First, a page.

Georgia Lt. Gov. Casey Cagle, speaking at a meeting of Emerge Albany, said Friday Georgia must abandon its one-size-fits-all educational system in favor of more specialized systems in order to compete in the 21st-century worldwide economy.
ALBANY — Georgia Lt. Gov. Casey Cagle told attendees at an Emerge Albany luncheon Friday that the beauty of operating during hard times is that Georgia has become more efficient and effective.
Speaking at the young professional organization’s Second Friday Luncheon, Cagle went on to illustrate how 21st-century education is essential to Georgia’s effectiveness in the changing world economy.
The lieutenant governor said that in order to compete in a changing worldwide economy, Georgia must abandon the one-size-fits-all educational system. He cited a recent survey of top corporations, in which 50 percent responded that jobs existed but could not be filled because of a shortage of qualified workers.
Cagle told the audience Singapore had been faced with the problem of building its economy without the benefit of any real natural resources.
To meet that challenge, the Asian city-state focused on its educational system, customizing it to meet the needs of the work force.
As a result, Singapore achieved a positive transformation of its economy, Cagle said.
Cagle also mentioned the vision of former Gov. Zell Miller and his role in transforming the port in Savannah to what Cagle said is now the second-largest port on the Eastern Seaboard. According to Cagle, Miller’s concept was to bring big-box retailers to the city so that ships would have no choice but to come to the port.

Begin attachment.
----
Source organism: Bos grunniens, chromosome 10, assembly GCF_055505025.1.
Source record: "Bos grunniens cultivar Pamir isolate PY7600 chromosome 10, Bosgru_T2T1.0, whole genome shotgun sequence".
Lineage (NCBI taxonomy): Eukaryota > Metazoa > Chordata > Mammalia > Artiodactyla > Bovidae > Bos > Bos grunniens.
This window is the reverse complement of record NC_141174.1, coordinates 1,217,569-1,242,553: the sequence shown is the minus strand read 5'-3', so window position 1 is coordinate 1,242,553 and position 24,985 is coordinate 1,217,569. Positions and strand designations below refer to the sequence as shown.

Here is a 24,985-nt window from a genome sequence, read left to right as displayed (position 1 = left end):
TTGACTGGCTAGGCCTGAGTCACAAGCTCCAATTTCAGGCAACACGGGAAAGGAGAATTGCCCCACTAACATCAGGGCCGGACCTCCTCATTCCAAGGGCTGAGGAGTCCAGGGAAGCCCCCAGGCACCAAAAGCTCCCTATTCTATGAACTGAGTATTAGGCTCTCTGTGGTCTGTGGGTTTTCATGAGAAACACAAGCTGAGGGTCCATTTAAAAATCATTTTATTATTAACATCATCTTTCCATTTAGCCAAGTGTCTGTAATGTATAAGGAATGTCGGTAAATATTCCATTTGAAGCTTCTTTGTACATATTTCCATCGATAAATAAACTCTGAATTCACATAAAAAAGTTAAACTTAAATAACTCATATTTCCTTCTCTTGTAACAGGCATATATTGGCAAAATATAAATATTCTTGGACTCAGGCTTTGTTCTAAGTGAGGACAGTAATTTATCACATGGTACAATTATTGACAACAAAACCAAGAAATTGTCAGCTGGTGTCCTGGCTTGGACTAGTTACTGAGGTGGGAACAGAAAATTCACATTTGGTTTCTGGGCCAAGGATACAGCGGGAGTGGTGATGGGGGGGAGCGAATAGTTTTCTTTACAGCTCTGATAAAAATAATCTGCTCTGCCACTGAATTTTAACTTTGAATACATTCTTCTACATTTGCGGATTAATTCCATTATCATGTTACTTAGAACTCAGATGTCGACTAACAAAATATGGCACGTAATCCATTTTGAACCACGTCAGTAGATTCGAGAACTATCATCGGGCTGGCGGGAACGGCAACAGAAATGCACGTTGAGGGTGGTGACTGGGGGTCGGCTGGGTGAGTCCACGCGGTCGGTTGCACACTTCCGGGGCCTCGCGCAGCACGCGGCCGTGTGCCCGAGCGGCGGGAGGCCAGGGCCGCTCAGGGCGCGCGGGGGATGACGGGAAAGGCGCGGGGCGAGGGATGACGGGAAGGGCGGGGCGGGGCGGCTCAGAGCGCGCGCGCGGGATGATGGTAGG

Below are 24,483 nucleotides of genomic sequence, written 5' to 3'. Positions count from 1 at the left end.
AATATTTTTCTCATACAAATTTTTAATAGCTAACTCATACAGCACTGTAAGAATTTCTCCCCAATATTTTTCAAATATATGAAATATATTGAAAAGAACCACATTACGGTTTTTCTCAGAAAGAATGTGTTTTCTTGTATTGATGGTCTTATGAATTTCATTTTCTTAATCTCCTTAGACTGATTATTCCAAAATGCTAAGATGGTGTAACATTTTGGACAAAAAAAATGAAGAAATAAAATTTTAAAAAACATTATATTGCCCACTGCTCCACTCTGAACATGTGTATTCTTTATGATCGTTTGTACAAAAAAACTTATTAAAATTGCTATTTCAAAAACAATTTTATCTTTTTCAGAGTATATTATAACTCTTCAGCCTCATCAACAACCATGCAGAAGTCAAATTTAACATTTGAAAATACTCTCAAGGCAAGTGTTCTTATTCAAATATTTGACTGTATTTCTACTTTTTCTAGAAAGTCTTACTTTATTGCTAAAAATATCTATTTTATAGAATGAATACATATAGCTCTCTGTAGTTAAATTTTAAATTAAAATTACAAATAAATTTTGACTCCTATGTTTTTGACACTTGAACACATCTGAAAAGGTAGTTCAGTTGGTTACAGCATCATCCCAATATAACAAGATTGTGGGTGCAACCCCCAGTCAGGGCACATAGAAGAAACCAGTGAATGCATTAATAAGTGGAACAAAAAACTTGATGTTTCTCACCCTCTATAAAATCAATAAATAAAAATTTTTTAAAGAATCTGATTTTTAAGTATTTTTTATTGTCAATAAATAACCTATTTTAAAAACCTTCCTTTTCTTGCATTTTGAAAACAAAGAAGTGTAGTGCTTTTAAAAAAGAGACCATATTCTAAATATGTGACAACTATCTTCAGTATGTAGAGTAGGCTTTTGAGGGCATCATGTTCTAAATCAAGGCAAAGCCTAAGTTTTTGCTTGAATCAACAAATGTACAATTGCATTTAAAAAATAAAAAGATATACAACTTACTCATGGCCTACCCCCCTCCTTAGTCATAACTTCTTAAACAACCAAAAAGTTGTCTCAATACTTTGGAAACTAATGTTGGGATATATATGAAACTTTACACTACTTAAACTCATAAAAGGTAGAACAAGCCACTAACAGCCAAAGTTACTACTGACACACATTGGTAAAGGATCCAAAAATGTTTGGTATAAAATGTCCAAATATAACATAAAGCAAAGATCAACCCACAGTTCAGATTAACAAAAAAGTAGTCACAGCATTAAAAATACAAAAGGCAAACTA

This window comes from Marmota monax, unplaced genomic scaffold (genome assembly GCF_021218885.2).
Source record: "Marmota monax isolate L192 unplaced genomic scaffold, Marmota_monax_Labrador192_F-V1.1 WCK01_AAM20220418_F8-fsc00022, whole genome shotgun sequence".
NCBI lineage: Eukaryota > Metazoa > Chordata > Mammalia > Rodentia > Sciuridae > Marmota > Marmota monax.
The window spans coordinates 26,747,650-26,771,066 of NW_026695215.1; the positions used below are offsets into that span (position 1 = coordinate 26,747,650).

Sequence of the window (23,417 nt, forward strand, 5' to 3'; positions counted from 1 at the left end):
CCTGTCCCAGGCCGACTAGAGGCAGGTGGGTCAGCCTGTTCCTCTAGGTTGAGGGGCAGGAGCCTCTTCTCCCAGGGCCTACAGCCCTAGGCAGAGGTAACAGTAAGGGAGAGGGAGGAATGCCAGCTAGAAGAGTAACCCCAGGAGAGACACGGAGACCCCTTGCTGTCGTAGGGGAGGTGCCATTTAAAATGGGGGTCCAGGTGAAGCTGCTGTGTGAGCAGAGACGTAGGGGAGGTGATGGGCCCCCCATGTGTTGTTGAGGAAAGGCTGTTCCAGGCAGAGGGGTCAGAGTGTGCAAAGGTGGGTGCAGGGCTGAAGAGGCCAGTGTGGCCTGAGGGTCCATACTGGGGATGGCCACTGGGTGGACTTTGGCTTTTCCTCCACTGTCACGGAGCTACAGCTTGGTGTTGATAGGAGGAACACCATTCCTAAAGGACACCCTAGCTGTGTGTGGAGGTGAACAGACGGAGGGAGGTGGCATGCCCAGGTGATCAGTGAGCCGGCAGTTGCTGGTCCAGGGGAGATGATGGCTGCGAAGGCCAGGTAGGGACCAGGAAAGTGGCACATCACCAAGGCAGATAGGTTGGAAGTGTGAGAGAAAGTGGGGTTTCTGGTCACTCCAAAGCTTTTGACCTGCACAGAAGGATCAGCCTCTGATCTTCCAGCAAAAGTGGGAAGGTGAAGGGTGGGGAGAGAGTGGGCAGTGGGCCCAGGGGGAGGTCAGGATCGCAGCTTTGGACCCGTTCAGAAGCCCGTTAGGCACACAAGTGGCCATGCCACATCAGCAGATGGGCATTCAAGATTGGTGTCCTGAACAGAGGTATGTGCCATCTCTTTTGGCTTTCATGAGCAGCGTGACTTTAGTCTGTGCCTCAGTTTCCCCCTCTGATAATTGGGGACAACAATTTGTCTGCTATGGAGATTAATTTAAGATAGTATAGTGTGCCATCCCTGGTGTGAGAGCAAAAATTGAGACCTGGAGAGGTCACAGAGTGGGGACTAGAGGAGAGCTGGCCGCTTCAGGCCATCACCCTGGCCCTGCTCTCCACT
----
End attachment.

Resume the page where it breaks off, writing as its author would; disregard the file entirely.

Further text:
“The economy is changing before our eyes,” Cagle said. “For the first time, Amazon.com has overtaken Home Depot as the No. 1 seller of gas grills. Now who orders a gas grill online? Obviously a lot of people. Are we going to embrace what the new worldwide economy is going to look like, and if we embrace it, how do we manage it?”
Cagle said one man in Athens had a small operation selling grill accessories for about $200,000 each year. After he associated his business with Amazon.com, his sales rose to more that $3 million is a short period.
“If you can do it in Athens, you can do it in Albany,” Cagle said. “My challenge to you is ‘Do we have the intellectual capital to compete in a worldwide marketplace?’ We can’t compete in a 21st-century economy on a 1960s model of education. Education should be our No. 1 priority.”
Cagle offered two distinct initiatives to customize education and create individualized opportunities for students, including charter schools, which he said were free of all state mandates and create the educational model that meets the needs of their communities and individual students.
Cagle said there are 16 charter schools now operating at remarkable levels in Georgia.
Cagle also endorsed college and career academies, which blend traditional high schools with technical schools and universities.
“Government does not create jobs,” Cagle said. “It’s the private sector that creates them. That’s where we all have the onus of creating that investment package.”